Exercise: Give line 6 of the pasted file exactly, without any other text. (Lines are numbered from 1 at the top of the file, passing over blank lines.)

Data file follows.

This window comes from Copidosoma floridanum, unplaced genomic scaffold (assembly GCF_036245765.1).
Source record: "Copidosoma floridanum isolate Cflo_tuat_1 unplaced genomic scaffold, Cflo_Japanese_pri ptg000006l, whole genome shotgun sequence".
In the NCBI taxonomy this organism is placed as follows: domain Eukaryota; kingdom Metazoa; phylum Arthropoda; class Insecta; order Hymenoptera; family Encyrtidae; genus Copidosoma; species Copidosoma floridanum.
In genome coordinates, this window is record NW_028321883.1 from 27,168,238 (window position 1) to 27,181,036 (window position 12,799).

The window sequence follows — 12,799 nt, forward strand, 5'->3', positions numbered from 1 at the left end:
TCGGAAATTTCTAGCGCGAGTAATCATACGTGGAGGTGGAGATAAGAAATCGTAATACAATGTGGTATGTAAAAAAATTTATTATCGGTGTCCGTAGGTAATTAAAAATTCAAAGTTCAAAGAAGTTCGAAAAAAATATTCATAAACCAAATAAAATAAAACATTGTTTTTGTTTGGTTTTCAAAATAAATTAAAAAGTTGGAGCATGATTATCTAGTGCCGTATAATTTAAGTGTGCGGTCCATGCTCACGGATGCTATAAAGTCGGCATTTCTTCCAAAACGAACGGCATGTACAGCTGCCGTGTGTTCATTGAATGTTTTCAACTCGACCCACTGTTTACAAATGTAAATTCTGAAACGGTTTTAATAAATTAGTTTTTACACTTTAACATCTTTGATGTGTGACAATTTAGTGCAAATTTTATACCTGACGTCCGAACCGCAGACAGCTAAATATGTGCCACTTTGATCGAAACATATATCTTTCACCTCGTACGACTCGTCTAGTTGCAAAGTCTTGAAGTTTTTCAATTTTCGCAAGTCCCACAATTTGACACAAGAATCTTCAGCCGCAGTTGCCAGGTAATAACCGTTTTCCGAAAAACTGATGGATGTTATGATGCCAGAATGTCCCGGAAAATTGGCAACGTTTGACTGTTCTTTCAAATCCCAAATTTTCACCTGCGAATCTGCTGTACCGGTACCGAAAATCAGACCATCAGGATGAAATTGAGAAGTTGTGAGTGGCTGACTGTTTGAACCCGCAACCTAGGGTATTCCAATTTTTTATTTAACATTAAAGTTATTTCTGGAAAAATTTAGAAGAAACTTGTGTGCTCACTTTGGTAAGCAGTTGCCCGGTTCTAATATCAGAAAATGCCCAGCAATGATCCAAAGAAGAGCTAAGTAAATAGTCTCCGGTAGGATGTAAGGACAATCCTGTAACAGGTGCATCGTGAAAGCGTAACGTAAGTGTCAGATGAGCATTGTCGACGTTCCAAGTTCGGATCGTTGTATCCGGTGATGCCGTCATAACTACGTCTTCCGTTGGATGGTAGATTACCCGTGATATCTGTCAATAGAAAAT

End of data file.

TCGGAAATTTCTAGCGCGAGTAATCATACGTGGAGGTGGAGATAAGAAATCGTAATACAATGTGGTATGTAAAAAAATTTATTATCGGTGTCCGTAGGTAATTAAAAATTCAAAGTTCAAAGAAGTTCGAAAAAAATATTCATAAACCAAATAAAATAAAACATTGTTTTTGTTTGGTTTTCAAAATAAATTAAAAAGTTGGAGCATGATTATCTAGTGCCGTATAATTTAAGTGTGCGGTCCATGCTCACGGATGCTATAAAGTCGGCATTTCTTCCAAAACGAACGGCATGTACAGCTGCCGTGTGTTCATTGAATGTTTTCAACTCGACCCACTGTTTACAAATGTAAATTCTGAAACGGTTTTAATAAATTAGTTTTTACACTTTAACATCTTTGATGTGTGACAATTTAGTGCAAATTTTATACCTGACGTCCGAACCGCAGACAGCTAAATATGTGCCACTTTGATCGAAACATATATCTTTCACCTCGTACGACTCGTCTAGTTGCAAAGTCTTGAAGTTTTTCAATTTTCGCAAGTCCCACAATTTGACACAAGAATCTTCAGCCGCAGTTGCCAGGTAATAACCGTTTTCCGAAAAACTGATGGATGTTATGATGCCAGAATGTCCCGGAAAATTGGCAACGTTTGACTGTTCTTTCAAATCCCAAATTTTCACCTGCGAATCTGCTGTACCGGTACCGAAAATCAGACCATCAGGATGAAATTGAGAAGTTGTGAGTGGCTGACTGTTTGAACCCGCAACCTAGGGTATTCCAATTTTTTATTTAACATTAAAGTTATTTCTGGAAAAATTTAGAAGAAACTTGTGTGCTCACTTTGGTAAGCAGTTGCCCGGTTCTAATATCAGAAAATGCCCAGCAATGATCCAAAGAAGAGCTAAGTAAATAGTCTCCGGTAGGATGTAAGGACAATCCTGTAACAGGTGCATCGTGAAAGCGTAACGTAAGTGTCAGATGAGCATTGTCGACGTTCCAAGTTCGGATCGTTGTATCCGGTGATGCCGTCATAACTACGTCTTCCGTTGGATGGTAGATTACCCGTGATATCTGTCAATAGAAAAT